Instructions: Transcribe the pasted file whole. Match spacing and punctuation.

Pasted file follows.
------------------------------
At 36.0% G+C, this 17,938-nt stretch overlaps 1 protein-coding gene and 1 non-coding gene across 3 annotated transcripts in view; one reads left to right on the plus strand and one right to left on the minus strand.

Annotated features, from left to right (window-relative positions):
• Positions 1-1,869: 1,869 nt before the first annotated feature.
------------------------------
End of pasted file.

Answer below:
At 36.0% G+C, this 17,938-nt stretch overlaps 1 protein-coding gene and 1 non-coding gene across 3 annotated transcripts in view; one reads left to right on the plus strand and one right to left on the minus strand.

Annotated features, from left to right (window-relative positions):
• Positions 1-1,869: 1,869 nt before the first annotated feature.